• Flipped homes resold for a median price of $327,000 in the first quarter of 2021. That's a gross profit of $67,000 above the median investor purchase price of $260,000, resulting in a 25.8% profit margin.
  • But profit margins declined in the first quarter of 2022 from the prior quarter in 73% of the metro areas with enough data to analyze.
  • Most investors pay cash for the homes they proceed to flip. Nearly two-thirds of flipped homes in the first quarter — 62.7% — had been purchased by the flippers without financing.

What's next: The fix-and-flip market is expected to cool alongside the broader real estate market as mortgage rates rise, home prices soften, and labor and home-building materials continue to be in tight supply.

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2. 🛴 vs. 🚎

Data: Oliver Wyman Forum. Chart: Baidi Wang/Axios

A new study finds that alternative mobility services, from ride-sharing to e-scooters, will grow twice as fast as traditional public transit annually through 2030, Joann Muller reports.

Why it matters: If powered by electricity from renewable sources, many of these new modes of transportation could improve air quality, reduce noise levels and shrink cities' carbon footprints.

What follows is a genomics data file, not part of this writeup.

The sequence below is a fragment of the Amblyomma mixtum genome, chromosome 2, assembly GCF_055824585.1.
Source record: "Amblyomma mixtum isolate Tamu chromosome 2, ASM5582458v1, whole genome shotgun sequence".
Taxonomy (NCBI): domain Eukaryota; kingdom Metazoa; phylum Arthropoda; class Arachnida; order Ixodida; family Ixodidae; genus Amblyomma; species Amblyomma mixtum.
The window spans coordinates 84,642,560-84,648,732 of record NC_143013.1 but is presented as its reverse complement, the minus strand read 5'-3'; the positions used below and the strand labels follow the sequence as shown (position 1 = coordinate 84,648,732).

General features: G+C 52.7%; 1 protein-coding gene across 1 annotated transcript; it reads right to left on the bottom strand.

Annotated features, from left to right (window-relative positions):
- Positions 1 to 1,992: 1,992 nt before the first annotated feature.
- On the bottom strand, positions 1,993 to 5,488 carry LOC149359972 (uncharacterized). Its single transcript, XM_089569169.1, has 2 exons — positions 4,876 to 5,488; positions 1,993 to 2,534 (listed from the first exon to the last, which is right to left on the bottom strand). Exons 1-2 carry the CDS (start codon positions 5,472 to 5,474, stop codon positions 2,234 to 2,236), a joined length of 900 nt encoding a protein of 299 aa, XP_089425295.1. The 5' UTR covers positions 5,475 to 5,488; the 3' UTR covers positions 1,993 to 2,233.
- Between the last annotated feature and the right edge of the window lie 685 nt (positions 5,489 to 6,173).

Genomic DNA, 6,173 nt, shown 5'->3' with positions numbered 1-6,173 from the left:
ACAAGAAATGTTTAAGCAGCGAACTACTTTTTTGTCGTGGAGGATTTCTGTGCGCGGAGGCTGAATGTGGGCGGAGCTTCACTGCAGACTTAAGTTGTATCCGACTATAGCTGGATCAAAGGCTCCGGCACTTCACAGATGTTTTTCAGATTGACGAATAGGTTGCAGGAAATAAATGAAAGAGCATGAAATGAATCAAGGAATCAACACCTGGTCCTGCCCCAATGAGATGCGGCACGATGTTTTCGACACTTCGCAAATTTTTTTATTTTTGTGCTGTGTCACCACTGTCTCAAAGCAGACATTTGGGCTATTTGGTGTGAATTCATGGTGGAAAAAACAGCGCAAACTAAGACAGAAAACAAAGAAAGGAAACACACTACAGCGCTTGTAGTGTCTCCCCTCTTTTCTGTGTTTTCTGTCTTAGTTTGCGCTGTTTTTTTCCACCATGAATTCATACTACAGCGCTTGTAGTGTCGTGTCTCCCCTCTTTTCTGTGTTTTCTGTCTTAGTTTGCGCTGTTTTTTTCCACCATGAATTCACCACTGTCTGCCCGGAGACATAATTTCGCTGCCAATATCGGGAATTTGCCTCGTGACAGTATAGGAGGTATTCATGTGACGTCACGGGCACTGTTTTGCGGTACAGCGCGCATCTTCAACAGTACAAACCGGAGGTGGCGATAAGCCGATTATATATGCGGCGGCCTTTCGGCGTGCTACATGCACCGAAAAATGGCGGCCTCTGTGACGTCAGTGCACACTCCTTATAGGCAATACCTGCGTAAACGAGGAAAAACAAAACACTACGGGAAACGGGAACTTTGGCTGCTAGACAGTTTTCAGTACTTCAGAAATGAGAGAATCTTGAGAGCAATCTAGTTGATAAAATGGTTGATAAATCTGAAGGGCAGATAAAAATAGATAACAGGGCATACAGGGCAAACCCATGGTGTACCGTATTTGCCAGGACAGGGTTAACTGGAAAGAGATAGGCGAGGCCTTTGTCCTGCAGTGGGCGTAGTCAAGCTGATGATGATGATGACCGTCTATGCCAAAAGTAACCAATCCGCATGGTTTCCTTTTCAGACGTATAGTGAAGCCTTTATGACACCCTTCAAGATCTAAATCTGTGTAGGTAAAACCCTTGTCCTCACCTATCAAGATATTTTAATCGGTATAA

• That's according to the study, which was conducted by Oliver Wyman Forum and the Institute of Transportation Studies (ITS) at the University of California-Berkeley.

Yes, but: More ride‑hailing and car-sharing could make congestion worse if commuters choose these services over mass transit.

By the numbers: The researchers analyzed 13 mobility-related services in North America, Europe, and Asia.

  • They forecast a $660 billion global market for new mobility services by 2030, up from $260 billion in 2020.
  • Such services are expected to grow nearly 10% annually on average, compared with 5% for the overall transportation sector.

Three factors are driving the growth in new mobility services, the study found: